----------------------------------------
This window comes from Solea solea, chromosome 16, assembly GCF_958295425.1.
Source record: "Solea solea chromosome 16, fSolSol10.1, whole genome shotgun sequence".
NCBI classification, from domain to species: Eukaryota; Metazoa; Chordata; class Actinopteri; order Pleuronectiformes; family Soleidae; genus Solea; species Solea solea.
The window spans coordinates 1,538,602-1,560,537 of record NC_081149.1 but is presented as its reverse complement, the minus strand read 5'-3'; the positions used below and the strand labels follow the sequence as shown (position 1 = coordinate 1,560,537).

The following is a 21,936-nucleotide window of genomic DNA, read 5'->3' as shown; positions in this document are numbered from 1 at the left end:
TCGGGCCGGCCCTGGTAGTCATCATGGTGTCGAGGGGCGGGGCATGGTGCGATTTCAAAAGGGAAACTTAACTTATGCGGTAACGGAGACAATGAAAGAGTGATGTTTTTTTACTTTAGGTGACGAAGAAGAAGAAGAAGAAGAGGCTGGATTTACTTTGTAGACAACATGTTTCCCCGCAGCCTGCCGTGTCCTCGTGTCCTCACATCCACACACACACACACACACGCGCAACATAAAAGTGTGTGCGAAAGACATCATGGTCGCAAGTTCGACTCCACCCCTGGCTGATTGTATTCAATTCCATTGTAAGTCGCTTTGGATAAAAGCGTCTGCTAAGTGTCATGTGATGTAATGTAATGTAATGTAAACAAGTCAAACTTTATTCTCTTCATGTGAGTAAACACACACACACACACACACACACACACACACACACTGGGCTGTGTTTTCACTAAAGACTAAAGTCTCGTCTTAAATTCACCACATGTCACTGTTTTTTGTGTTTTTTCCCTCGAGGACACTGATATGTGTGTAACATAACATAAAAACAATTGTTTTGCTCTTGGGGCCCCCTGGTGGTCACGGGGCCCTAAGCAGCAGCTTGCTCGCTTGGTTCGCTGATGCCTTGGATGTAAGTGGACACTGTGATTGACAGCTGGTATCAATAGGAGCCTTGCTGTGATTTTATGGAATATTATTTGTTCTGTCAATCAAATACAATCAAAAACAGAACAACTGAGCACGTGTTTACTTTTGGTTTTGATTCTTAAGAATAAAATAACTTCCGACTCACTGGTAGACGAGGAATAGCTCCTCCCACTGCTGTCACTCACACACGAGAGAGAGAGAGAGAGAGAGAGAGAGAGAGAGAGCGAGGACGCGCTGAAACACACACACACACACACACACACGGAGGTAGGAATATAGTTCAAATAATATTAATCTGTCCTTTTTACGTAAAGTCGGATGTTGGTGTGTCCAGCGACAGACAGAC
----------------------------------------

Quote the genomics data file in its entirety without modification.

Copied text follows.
This window comes from Solea solea, chromosome 16, assembly GCF_958295425.1.
Source record: "Solea solea chromosome 16, fSolSol10.1, whole genome shotgun sequence".
NCBI classification, from domain to species: Eukaryota; Metazoa; Chordata; class Actinopteri; order Pleuronectiformes; family Soleidae; genus Solea; species Solea solea.
The window spans coordinates 1,538,602-1,560,537 of record NC_081149.1 but is presented as its reverse complement, the minus strand read 5'-3'; the positions used below and the strand labels follow the sequence as shown (position 1 = coordinate 1,560,537).

The following is a 21,936-nucleotide window of genomic DNA, read 5'->3' as shown; positions in this document are numbered from 1 at the left end:
TCGGGCCGGCCCTGGTAGTCATCATGGTGTCGAGGGGCGGGGCATGGTGCGATTTCAAAAGGGAAACTTAACTTATGCGGTAACGGAGACAATGAAAGAGTGATGTTTTTTTACTTTAGGTGACGAAGAAGAAGAAGAAGAAGAGGCTGGATTTACTTTGTAGACAACATGTTTCCCCGCAGCCTGCCGTGTCCTCGTGTCCTCACATCCACACACACACACACACACGCGCAACATAAAAGTGTGTGCGAAAGACATCATGGTCGCAAGTTCGACTCCACCCCTGGCTGATTGTATTCAATTCCATTGTAAGTCGCTTTGGATAAAAGCGTCTGCTAAGTGTCATGTGATGTAATGTAATGTAATGTAAACAAGTCAAACTTTATTCTCTTCATGTGAGTAAACACACACACACACACACACACACACACACACACACTGGGCTGTGTTTTCACTAAAGACTAAAGTCTCGTCTTAAATTCACCACATGTCACTGTTTTTTGTGTTTTTTCCCTCGAGGACACTGATATGTGTGTAACATAACATAAAAACAATTGTTTTGCTCTTGGGGCCCCCTGGTGGTCACGGGGCCCTAAGCAGCAGCTTGCTCGCTTGGTTCGCTGATGCCTTGGATGTAAGTGGACACTGTGATTGACAGCTGGTATCAATAGGAGCCTTGCTGTGATTTTATGGAATATTATTTGTTCTGTCAATCAAATACAATCAAAAACAGAACAACTGAGCACGTGTTTACTTTTGGTTTTGATTCTTAAGAATAAAATAACTTCCGACTCACTGGTAGACGAGGAATAGCTCCTCCCACTGCTGTCACTCACACACGAGAGAGAGAGAGAGAGAGAGAGAGAGAGAGAGAGCGAGGACGCGCTGAAACACACACACACACACACACACACGGAGGTAGGAATATAGTTCAAATAATATTAATCTGTCCTTTTTACGTAAAGTCGGATGTTGGTGTGTCCAGCGACAGACAGAC